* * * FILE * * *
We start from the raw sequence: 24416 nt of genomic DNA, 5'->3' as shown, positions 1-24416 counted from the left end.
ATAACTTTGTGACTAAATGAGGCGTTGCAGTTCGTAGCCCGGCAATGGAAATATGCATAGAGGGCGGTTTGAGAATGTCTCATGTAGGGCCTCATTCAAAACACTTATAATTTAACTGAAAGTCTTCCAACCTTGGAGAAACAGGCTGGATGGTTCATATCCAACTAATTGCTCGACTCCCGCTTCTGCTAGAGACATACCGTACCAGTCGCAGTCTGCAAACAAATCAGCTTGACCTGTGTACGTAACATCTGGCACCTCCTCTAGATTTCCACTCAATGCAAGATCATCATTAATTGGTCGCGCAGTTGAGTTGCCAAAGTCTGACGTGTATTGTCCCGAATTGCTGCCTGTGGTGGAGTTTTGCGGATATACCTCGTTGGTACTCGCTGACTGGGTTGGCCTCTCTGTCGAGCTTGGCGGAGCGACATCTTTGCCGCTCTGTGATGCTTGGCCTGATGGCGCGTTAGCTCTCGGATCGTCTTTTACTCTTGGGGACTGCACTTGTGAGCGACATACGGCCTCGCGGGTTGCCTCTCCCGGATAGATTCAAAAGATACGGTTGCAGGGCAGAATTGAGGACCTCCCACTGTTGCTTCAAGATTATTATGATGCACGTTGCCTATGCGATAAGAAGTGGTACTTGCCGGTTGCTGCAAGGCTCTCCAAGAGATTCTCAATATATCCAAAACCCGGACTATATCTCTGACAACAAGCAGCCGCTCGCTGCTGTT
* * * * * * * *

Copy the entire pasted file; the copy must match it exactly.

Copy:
We start from the raw sequence: 24416 nt of genomic DNA, 5'->3' as shown, positions 1-24416 counted from the left end.
ATAACTTTGTGACTAAATGAGGCGTTGCAGTTCGTAGCCCGGCAATGGAAATATGCATAGAGGGCGGTTTGAGAATGTCTCATGTAGGGCCTCATTCAAAACACTTATAATTTAACTGAAAGTCTTCCAACCTTGGAGAAACAGGCTGGATGGTTCATATCCAACTAATTGCTCGACTCCCGCTTCTGCTAGAGACATACCGTACCAGTCGCAGTCTGCAAACAAATCAGCTTGACCTGTGTACGTAACATCTGGCACCTCCTCTAGATTTCCACTCAATGCAAGATCATCATTAATTGGTCGCGCAGTTGAGTTGCCAAAGTCTGACGTGTATTGTCCCGAATTGCTGCCTGTGGTGGAGTTTTGCGGATATACCTCGTTGGTACTCGCTGACTGGGTTGGCCTCTCTGTCGAGCTTGGCGGAGCGACATCTTTGCCGCTCTGTGATGCTTGGCCTGATGGCGCGTTAGCTCTCGGATCGTCTTTTACTCTTGGGGACTGCACTTGTGAGCGACATACGGCCTCGCGGGTTGCCTCTCCCGGATAGATTCAAAAGATACGGTTGCAGGGCAGAATTGAGGACCTCCCACTGTTGCTTCAAGATTATTATGATGCACGTTGCCTATGCGATAAGAAGTGGTACTTGCCGGTTGCTGCAAGGCTCTCCAAGAGATTCTCAATATATCCAAAACCCGGACTATATCTCTGACAACAAGCAGCCGCTCGCTGCTGTT